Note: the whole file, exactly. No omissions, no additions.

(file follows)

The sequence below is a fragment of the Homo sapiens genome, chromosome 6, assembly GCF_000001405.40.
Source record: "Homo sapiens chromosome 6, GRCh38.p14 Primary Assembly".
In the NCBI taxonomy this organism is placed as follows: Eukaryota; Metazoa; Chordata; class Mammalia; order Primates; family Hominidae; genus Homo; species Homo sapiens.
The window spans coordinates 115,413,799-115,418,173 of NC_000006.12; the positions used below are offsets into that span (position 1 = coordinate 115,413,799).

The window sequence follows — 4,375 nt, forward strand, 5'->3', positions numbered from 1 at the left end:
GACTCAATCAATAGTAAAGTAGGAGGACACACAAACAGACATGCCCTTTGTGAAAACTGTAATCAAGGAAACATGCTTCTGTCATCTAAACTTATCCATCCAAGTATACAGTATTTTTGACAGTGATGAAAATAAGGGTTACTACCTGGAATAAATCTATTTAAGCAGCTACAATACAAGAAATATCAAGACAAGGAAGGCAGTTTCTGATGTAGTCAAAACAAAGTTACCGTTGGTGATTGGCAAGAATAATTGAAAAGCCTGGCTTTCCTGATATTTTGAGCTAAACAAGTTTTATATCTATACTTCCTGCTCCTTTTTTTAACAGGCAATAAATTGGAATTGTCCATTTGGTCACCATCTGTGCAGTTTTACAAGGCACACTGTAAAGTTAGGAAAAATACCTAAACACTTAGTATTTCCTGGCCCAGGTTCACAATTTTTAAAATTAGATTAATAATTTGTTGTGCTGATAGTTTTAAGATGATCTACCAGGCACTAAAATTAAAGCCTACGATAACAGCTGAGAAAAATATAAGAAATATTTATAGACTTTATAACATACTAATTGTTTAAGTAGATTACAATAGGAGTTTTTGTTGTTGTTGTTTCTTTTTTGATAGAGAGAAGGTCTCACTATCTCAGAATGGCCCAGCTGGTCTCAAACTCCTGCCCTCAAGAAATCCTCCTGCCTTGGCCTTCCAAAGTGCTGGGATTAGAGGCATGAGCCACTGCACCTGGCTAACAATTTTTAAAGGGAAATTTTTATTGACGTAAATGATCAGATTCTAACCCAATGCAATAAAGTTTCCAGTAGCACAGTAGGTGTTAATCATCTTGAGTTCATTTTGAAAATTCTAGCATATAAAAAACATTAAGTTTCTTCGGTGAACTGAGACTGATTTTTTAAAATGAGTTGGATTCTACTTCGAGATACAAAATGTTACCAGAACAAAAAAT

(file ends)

The sequence below is a fragment of the Homo sapiens genome, chromosome 6, assembly GCF_000001405.40.
Source record: "Homo sapiens chromosome 6, GRCh38.p14 Primary Assembly".
In the NCBI taxonomy this organism is placed as follows: Eukaryota; Metazoa; Chordata; class Mammalia; order Primates; family Hominidae; genus Homo; species Homo sapiens.
The window spans coordinates 115,413,799-115,418,173 of NC_000006.12; the positions used below are offsets into that span (position 1 = coordinate 115,413,799).

The window sequence follows — 4,375 nt, forward strand, 5'->3', positions numbered from 1 at the left end:
GACTCAATCAATAGTAAAGTAGGAGGACACACAAACAGACATGCCCTTTGTGAAAACTGTAATCAAGGAAACATGCTTCTGTCATCTAAACTTATCCATCCAAGTATACAGTATTTTTGACAGTGATGAAAATAAGGGTTACTACCTGGAATAAATCTATTTAAGCAGCTACAATACAAGAAATATCAAGACAAGGAAGGCAGTTTCTGATGTAGTCAAAACAAAGTTACCGTTGGTGATTGGCAAGAATAATTGAAAAGCCTGGCTTTCCTGATATTTTGAGCTAAACAAGTTTTATATCTATACTTCCTGCTCCTTTTTTTAACAGGCAATAAATTGGAATTGTCCATTTGGTCACCATCTGTGCAGTTTTACAAGGCACACTGTAAAGTTAGGAAAAATACCTAAACACTTAGTATTTCCTGGCCCAGGTTCACAATTTTTAAAATTAGATTAATAATTTGTTGTGCTGATAGTTTTAAGATGATCTACCAGGCACTAAAATTAAAGCCTACGATAACAGCTGAGAAAAATATAAGAAATATTTATAGACTTTATAACATACTAATTGTTTAAGTAGATTACAATAGGAGTTTTTGTTGTTGTTGTTTCTTTTTTGATAGAGAGAAGGTCTCACTATCTCAGAATGGCCCAGCTGGTCTCAAACTCCTGCCCTCAAGAAATCCTCCTGCCTTGGCCTTCCAAAGTGCTGGGATTAGAGGCATGAGCCACTGCACCTGGCTAACAATTTTTAAAGGGAAATTTTTATTGACGTAAATGATCAGATTCTAACCCAATGCAATAAAGTTTCCAGTAGCACAGTAGGTGTTAATCATCTTGAGTTCATTTTGAAAATTCTAGCATATAAAAAACATTAAGTTTCTTCGGTGAACTGAGACTGATTTTTTAAAATGAGTTGGATTCTACTTCGAGATACAAAATGTTACCAGAACAAAAAAT